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What is High Blood Pressure (Hypertension)?
Popularly known as High Blood Pressure, Hypertension can lead to severe health complications by increasing the risk of cardiovascular diseases such as stroke, heart attack and heart failure, sometimes even leading to death. It is important to keep your blood pressure under control in order to preserve your health and avoid such complications. Also know yoga asanas for diabetes pdf
Table of Contents
Blood Pressure Levels
High blood pressure or hypertension is simply understood as having a blood pressure higher than normal. With the activities one conducts throughout the day, the blood pressure keeps rising and falling and can have different meanings. Constantly high levels of BP might result in a full-blown diagnosis of high blood pressure (hypertension).
Blood pressure is the pressure that the blood exudes in pushing against the walls of the arteries. These arteries are responsible for carrying blood from the heart to other parts of the body. So higher the blood pressure, the more problematic this process. High levels of blood pressure can cause more risk to the heart, and increased chances of heart diseases, stroke, heart attack, etc can be seen with high BP.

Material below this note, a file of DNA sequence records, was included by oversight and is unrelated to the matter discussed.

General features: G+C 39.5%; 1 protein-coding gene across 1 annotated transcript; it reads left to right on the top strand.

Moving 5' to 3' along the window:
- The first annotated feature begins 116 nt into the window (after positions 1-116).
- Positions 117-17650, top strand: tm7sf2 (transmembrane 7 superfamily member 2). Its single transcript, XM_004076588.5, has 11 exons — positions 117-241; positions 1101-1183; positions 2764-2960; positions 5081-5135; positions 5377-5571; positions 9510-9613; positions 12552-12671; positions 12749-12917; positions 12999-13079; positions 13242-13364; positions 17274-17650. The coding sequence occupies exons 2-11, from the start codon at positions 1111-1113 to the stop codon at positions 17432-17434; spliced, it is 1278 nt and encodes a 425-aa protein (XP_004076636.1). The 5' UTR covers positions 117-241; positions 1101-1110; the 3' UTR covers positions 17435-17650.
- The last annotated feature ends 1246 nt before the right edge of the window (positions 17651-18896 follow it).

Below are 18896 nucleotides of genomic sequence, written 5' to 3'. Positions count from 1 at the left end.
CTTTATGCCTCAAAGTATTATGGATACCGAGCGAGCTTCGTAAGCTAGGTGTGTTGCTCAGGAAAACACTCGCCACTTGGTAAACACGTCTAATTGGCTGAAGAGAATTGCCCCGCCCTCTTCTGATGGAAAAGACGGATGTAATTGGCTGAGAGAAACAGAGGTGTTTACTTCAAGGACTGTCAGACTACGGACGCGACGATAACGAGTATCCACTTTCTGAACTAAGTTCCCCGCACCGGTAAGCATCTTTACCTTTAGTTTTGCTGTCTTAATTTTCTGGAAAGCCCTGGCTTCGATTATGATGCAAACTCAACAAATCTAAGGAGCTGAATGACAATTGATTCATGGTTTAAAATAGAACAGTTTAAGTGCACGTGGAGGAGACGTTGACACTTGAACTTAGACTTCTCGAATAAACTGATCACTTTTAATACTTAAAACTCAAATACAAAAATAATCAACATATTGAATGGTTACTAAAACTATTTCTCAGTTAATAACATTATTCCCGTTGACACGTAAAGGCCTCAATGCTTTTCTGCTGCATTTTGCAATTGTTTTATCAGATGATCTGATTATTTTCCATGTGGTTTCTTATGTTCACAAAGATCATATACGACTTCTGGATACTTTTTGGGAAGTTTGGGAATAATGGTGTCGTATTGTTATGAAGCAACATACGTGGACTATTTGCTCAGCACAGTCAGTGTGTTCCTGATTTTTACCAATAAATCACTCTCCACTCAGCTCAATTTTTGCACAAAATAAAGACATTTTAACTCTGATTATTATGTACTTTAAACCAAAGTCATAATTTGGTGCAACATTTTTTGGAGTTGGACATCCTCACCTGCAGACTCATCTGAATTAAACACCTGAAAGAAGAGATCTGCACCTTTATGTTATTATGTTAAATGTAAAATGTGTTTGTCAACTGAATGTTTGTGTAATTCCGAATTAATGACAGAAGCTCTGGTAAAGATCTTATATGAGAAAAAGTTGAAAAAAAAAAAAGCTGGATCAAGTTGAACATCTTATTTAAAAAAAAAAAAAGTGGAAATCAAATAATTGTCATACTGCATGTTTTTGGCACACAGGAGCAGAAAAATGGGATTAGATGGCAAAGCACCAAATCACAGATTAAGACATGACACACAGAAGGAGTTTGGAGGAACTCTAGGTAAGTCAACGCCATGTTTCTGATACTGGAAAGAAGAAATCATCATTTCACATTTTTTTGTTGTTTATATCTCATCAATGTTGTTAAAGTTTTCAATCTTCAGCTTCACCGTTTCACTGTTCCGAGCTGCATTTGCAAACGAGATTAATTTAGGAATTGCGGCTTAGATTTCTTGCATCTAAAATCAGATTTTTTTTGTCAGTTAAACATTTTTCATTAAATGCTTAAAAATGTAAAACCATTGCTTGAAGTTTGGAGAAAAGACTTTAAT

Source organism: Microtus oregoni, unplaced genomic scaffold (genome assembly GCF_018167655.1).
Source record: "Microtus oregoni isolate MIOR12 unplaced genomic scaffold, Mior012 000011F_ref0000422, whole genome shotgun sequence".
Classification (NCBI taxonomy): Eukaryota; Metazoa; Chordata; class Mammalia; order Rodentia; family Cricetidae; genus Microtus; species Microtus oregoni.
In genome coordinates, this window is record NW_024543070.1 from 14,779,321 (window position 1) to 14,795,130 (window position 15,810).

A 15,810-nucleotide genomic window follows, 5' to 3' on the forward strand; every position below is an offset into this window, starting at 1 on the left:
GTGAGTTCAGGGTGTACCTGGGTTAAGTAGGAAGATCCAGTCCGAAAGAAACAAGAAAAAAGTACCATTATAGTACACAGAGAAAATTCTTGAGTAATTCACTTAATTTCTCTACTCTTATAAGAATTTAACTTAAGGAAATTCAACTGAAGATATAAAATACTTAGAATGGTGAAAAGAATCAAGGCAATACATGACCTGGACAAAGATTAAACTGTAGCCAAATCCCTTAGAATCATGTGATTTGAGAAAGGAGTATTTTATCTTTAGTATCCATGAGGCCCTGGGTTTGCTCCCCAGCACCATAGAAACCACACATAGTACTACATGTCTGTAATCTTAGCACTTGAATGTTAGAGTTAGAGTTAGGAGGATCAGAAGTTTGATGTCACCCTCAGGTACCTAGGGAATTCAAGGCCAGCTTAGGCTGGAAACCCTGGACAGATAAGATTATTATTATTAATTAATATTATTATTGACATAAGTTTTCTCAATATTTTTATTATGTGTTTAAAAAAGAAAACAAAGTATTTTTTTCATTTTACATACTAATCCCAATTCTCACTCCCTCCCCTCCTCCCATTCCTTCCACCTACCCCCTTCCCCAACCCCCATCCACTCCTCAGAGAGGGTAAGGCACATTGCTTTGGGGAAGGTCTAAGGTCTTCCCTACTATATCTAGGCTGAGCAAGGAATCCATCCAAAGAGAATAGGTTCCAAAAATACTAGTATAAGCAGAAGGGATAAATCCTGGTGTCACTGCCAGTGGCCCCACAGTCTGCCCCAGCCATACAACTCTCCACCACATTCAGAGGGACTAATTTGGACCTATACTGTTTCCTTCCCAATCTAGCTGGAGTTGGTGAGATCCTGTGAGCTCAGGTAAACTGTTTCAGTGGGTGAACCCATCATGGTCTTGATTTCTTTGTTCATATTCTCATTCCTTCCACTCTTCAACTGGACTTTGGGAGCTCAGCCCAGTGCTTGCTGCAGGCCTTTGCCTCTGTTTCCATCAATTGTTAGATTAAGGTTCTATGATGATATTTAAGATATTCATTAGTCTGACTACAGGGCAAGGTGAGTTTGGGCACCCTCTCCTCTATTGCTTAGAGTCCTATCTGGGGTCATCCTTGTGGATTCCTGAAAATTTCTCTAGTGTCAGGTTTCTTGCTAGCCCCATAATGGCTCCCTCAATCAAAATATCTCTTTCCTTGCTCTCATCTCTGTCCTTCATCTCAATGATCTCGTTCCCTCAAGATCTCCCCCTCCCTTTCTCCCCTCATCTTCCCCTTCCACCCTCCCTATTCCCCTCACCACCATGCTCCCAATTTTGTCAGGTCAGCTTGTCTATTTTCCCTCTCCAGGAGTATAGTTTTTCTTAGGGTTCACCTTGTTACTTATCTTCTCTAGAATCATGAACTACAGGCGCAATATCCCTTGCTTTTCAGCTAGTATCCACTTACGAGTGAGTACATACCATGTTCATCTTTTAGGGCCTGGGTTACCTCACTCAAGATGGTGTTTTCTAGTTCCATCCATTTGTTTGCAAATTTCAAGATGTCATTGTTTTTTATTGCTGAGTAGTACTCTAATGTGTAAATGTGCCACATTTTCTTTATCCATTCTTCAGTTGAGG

The Seventh Report of the Joint National Committee on Prevention, Detection, Evaluation, and Treatment of High Blood Pressure (2003 Guideline)
|Normal||systolic: less than 120 mm Hgdiastolic: less than 80 mm Hg|
|At risk (prehypertension)||systolic: 120–139 mm Hgdiastolic: 80–89 mm Hg|
|High Blood Pressure (hypertension)||systolic: 140 mm Hg or higherdiastolic: 90 mm Hg or higher|
The American College of Cardiology/American Heart Association Guideline for the Prevention, Detection, Evaluation, and Management of High Blood Pressure in Adults (2017 Guideline)1